In Australia, gambling represents a significant public health issue. Although approximately 0.5-1% of the adult population is experiencing problem gambling, some 250,000-350,000 Australians are experiencing at-risk gambling.
Considering the ongoing pandemic, the online gambling activities in the country have spiked. In fact, a report from September this year suggested that online gambling spend in September skyrocketed. Moreover, last month, a new study funded by Gambling Research Australia revealed that the number of online gamblers doubled in the last 10 years.
An Addictive Gambling Application
Now, a new criminal case from Tasmania reveals that gambling addiction doesn’t necessarily relate to real-money gambling. Rachel Naomi Perri, a Tasmanian resident, became addicted to a gambling game where real money is spent, but there is no real money payout. What is worse is that her addiction resulted in her stealing some $678,788 (AU$940,000) from her employer. In fact, when questioned by the police back in November 2019, she admitted to the crime. Perri also accumulated a five-figure credit card debt and now may be facing a prison sentence.
The game that hooked Perri is called Heart of Vegas, which is advertised as “the best Vegas-style” casino game of 2021. The game offers “social casino games” and even a jackpot. However, while players can purchase tokens by using real money, the game itself doesn’t support real money payouts. In other words, players can use real money to purchase tokens or coins to play and can receive more if they win, but they cannot redeem them for real money.
Perri Completed 475 Fraudulent Transactions
According to ABC News, Perri appeared in the Supreme Court on Monday. Overall, she was charged with 25 counts of computer-related fraud, as well as a single count of fraud. According to the case’s prosecutor, Simone Wilson, Perri has completed a total of 475 fraudulent transactions.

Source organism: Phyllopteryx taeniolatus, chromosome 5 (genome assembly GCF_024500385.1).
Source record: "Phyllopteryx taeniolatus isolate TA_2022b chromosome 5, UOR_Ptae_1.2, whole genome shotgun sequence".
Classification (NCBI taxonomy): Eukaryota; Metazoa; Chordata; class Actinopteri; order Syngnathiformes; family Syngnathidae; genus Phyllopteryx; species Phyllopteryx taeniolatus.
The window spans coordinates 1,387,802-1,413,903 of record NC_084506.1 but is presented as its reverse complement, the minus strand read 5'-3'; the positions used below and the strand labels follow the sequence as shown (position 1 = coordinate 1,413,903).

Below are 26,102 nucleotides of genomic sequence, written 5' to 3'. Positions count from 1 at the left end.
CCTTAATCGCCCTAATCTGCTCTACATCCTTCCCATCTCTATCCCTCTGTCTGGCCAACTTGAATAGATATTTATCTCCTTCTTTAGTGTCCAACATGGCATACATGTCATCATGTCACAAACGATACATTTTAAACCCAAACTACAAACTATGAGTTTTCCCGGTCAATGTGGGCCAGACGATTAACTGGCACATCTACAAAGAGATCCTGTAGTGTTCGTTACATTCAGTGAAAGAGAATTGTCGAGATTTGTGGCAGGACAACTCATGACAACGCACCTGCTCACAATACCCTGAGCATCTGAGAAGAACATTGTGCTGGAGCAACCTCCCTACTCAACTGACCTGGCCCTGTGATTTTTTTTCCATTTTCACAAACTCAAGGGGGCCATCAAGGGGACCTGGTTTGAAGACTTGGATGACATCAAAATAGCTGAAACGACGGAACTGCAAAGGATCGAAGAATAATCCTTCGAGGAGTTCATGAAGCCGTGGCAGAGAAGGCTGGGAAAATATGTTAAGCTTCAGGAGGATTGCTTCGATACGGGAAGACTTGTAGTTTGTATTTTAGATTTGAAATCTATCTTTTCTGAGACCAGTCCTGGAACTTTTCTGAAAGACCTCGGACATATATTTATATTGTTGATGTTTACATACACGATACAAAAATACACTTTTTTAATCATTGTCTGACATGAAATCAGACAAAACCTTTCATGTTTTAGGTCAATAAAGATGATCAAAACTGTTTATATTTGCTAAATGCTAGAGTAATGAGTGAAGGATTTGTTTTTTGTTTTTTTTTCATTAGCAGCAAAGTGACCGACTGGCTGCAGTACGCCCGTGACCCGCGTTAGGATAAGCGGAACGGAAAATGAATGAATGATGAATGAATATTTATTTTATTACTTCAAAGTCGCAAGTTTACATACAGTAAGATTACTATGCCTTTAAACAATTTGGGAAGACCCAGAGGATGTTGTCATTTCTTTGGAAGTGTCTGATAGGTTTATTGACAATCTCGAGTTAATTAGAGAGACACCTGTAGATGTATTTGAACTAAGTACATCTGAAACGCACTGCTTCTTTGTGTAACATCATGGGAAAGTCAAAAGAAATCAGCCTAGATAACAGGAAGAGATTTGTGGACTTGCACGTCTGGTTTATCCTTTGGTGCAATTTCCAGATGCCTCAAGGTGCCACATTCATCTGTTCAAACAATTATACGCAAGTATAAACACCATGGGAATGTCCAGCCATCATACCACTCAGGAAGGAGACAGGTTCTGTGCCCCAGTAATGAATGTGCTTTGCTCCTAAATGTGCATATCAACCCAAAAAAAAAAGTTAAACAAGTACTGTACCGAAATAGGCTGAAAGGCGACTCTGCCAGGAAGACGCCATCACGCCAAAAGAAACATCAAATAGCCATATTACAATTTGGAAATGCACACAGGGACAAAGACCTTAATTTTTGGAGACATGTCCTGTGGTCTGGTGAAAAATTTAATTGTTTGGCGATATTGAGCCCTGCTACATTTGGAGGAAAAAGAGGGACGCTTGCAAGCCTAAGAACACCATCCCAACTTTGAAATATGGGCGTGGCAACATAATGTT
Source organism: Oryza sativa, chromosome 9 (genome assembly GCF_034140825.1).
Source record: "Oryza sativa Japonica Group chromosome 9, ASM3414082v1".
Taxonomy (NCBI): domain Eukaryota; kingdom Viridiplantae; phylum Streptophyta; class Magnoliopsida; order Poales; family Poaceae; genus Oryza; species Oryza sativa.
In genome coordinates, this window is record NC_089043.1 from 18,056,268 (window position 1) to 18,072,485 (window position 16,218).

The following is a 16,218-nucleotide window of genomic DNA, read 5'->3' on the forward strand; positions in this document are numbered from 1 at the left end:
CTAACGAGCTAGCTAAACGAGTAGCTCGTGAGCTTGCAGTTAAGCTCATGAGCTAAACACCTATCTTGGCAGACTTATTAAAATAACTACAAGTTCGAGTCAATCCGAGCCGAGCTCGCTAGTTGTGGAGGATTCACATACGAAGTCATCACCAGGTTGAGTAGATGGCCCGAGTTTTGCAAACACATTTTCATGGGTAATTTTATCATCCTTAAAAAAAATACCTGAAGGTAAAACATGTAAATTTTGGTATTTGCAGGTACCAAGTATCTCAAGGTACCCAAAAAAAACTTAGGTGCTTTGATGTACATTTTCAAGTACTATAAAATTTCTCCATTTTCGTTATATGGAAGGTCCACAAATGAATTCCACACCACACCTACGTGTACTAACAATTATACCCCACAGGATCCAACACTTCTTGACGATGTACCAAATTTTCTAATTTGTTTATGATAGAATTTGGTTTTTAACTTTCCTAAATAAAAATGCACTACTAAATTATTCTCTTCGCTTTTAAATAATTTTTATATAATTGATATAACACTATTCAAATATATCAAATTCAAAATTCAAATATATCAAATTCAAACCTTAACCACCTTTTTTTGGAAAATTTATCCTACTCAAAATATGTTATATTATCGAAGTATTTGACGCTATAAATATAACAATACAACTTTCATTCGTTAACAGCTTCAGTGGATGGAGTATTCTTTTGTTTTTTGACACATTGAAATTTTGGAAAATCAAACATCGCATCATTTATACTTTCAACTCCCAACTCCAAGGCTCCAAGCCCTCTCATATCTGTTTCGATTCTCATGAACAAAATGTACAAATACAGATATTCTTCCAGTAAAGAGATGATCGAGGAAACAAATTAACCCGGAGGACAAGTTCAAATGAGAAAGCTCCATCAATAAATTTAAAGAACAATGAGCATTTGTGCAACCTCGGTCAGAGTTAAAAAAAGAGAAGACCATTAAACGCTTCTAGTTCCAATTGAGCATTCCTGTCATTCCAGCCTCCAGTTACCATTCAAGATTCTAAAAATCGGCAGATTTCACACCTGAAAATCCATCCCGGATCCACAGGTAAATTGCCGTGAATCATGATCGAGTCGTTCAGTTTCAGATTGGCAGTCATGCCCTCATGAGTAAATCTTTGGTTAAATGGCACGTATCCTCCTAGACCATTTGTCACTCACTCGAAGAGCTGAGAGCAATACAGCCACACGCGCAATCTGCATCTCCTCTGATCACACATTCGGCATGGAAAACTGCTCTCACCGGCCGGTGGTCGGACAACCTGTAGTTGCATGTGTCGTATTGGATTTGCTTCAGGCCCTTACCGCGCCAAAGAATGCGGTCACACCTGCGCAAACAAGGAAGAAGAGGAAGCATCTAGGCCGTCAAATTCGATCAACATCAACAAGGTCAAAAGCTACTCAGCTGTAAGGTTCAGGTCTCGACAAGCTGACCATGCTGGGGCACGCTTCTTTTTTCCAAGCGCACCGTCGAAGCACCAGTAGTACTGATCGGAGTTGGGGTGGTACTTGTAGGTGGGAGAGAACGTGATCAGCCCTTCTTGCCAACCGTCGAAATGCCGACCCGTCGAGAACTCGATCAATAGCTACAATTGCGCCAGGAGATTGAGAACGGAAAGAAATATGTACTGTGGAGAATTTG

As a result, she stole a total of $678,947 (AU$ $940,221) while she was employed at the Tasmanian Veterinary Hospital. Between 2016 and 2019, Perri was an account manager at the hospital and this is when the fraudulent transactions were completed. While in charge of the hospital’s accounts, she transferred funds from the business bank account to multiple bank accounts and credit cards that belonged to her. Perri’s employer uncovered the frauds only when she was dismissed in 2019.
The Defendant Left the Gambling App On Auto While She Slept
Besides those frauds, the investigation uncovered that Perri has used her husband’s name to fraudulently collect a $21,663 (AU$ $30,000) credit card. Consequently, without his knowledge, she had accumulated $17,330 (AU$ $24,000) in credit card debt.
Greg Barns, the lawyer that represented Perri revealed that she has had problems with gambling ever since she turned 18. Previously, she was convicted for stealing cash from her employer and she even moved to another city to get a fresh start. According to Barns, Perri’s addiction to the application was significant. He outlined that Perri would access the application first thing in the morning and even let it play in auto mode while she was sleeping.
In court, Perri revealed that she was aware that she couldn’t get away with the crime. She acknowledged that she got herself into “much trouble” but decided to keep going until she is caught. Perri added that she was “waiting for a knock on the door from the police.”